Some medicines are better used after a meal. Incidentally, one of such drugs is ACT. Experts have evidences to show that food, especially those with fat, enhances the efficacy of ACT. The effect is more pronounced with lumefantrine.

In a double-blind trial of 260 patients with uncomplicated malaria in Thailand, researchers showed that both the extent and variability of lumefantrine absorption improved with recovery from malaria as normal food intake was resumed by the person affected by malaria. 

Individuals having malaria frequently feel nauseated and unable to eat, making doctors’ advice that these malaria medicines should not be taken on an empty stomach difficult to comply with. Nonetheless, for ACT to be very effective, it has to be taken along with food, particularly those containing fat.

How much fat is necessary to optimise lumefantrine oral bioavailability and assure the efficacy of the ACT? Surprisingly, researchers found that it does not have to be a standard meal like amala or fufu with the African stew. Incidentally, a glass of soya milk will do the work.

Writing in the 2007 Tropical Medicine & International Health, the researchers declared, “Co- administration of artemether–lumefantrine with a relatively small amount of fat (as soya milk) was required to ensure maximum absorption of lumefantrine in healthy adult volunteers.”

Dr. Olayemi Sofola, the former National Coordinator, National Malaria Control Programme, said some basic rules must be complied with to ensure ACT works effectively.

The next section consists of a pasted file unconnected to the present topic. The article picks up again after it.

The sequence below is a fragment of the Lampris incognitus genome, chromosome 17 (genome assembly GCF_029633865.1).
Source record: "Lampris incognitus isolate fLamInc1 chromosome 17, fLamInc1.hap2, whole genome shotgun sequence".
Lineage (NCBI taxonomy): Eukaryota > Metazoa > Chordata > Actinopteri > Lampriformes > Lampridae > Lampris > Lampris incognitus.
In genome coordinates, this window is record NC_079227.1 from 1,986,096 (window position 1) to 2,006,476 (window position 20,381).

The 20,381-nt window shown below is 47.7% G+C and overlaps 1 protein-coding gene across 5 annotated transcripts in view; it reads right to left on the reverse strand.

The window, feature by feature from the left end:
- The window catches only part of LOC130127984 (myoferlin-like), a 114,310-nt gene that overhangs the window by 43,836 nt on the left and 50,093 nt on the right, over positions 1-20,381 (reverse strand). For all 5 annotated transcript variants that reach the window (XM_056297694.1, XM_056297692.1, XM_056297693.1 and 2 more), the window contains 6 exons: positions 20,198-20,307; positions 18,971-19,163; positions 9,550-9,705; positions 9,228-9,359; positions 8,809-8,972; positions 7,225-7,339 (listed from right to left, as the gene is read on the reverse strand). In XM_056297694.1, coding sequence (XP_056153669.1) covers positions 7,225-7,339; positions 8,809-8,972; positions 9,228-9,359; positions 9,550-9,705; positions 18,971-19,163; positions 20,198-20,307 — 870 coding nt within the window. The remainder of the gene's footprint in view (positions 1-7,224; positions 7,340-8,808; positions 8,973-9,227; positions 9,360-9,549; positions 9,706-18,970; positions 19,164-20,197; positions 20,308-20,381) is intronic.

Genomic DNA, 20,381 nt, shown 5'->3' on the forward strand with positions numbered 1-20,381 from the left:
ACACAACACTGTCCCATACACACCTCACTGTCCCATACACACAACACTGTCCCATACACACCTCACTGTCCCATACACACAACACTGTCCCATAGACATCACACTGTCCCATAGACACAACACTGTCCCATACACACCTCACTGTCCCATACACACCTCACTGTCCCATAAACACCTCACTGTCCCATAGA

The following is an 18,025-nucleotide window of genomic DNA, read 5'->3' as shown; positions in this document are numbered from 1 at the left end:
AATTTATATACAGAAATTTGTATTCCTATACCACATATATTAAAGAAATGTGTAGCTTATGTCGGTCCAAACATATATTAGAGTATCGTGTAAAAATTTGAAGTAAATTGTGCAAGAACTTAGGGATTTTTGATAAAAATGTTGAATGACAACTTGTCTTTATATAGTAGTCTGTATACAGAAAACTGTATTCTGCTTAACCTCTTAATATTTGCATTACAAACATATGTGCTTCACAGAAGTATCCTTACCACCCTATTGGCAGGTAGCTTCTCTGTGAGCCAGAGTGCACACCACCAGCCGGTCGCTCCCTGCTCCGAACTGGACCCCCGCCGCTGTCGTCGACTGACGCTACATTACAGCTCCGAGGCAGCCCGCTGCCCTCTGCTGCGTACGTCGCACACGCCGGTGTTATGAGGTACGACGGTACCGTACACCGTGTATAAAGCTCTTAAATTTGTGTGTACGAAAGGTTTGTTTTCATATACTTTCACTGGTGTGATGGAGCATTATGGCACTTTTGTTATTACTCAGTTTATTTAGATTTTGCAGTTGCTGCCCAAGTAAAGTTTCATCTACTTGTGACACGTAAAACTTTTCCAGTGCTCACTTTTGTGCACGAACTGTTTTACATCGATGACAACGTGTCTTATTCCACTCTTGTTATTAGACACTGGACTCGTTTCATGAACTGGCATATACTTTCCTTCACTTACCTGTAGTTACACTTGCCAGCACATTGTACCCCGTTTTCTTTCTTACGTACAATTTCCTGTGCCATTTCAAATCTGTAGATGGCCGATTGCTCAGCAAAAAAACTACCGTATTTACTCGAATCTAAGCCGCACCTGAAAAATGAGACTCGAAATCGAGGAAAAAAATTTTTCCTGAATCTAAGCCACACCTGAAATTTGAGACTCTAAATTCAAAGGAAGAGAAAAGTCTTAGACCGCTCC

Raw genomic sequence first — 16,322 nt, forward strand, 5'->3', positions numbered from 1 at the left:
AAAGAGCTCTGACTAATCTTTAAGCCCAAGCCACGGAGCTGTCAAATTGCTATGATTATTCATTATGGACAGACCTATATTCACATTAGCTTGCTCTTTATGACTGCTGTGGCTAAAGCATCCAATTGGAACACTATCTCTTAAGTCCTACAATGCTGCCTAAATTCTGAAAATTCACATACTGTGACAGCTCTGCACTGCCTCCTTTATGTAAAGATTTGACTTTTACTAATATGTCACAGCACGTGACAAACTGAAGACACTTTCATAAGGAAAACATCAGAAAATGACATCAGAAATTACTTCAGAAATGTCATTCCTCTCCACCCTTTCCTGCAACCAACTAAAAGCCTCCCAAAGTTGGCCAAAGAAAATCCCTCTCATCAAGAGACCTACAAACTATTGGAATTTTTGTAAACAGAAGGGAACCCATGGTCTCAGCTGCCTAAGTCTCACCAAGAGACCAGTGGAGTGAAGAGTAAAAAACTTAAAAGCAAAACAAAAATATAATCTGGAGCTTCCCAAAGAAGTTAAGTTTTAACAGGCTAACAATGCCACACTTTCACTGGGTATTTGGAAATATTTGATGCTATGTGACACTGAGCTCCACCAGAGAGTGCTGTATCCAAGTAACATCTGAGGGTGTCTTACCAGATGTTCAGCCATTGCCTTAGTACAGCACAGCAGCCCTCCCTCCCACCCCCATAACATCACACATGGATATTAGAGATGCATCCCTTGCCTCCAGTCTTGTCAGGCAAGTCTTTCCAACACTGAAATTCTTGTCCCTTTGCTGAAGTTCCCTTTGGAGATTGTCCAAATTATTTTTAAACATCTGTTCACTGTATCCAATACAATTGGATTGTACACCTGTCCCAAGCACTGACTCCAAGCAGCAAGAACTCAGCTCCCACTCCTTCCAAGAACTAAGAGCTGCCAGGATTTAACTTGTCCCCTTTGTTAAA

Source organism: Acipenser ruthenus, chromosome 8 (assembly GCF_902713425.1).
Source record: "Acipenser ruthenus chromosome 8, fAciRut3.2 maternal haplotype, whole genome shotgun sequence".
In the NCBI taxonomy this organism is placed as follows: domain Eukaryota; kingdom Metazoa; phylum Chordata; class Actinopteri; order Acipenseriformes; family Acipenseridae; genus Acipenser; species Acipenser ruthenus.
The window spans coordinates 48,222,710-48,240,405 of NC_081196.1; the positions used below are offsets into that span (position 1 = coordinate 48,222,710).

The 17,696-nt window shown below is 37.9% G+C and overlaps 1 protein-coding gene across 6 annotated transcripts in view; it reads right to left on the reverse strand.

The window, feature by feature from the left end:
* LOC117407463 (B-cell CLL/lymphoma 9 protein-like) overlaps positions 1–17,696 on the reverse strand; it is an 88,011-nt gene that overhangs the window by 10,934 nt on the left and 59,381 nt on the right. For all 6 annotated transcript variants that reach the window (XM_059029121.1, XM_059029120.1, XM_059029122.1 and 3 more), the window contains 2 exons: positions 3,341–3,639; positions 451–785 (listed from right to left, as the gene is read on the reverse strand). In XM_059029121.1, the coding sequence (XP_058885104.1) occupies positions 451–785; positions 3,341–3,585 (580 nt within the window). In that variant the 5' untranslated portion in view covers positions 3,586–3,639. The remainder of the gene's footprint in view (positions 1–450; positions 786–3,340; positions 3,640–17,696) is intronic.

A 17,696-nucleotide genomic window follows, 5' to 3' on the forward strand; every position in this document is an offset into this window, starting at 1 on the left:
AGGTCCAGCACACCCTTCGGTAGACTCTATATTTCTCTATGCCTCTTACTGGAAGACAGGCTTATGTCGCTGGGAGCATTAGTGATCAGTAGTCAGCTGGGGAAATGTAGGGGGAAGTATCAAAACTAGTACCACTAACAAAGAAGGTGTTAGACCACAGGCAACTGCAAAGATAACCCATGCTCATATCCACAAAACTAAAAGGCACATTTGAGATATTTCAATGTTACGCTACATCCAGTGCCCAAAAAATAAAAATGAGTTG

She stated: “The use of ACT in the appropriate way is important. For instance, the use of ACT with Vitamin C is not advisable because of its anti-oxidant properties. That is part of the reasons why people who want to take ACT should be appropriately counseled.”

Dr Sofola declared that in some instances, people had assumed ACT was not effective because the medicine was not used at the appropriate time.

According to her, “with ACTs, timing is important. The second dose of the ACT for instance should be taken eight hours after, not before or after. The timing affects its absorption and bioavailability. The second dose taken eight hours after is to reinforce the first dose to ensure the body is rid of malaria parasite.”

“People also need to be counseled that ACT is better taken after a fatty meal. In developed countries, people could take it with a glass of milk. But African stews have oil in them, so we may not have to worry about looking for an oily food. Most of our foods in Africa have oil in them.’’

Dr Sofola explained that even where a child with malaria cannot tolerate food because he or she has lost his or her appetite or is vomiting, fluids like milk can still be given along with ACT rather than a blanch food.

According to her, “there is the need for people to take ACT appropriately before saying the drug is not working. They need to be sure that it is taken at the right time, and that the appropriate dose is used and in the right way.”

“Also, it is important that they complete the dosage. Without doing this, the malaria parasite would not be cleared from their blood stream and resistance to ACT might start to develop. For now, ACTs are the best options we have to treat malaria.”

Dr Bala Mohammed, a malaria expert, remarked that in a case where a person vomits ACT within 30 minutes of administration, it should be repeated. According to him, this is to ensure adequate malaria treatment.

Nonetheless, Dr Mohammed emphasised that the use of ACT is discouraged in pregnant women until they are in their second or third trimester. “There are alternative medicines to treat malaria in pregnancy,” he declared

Seventh Edition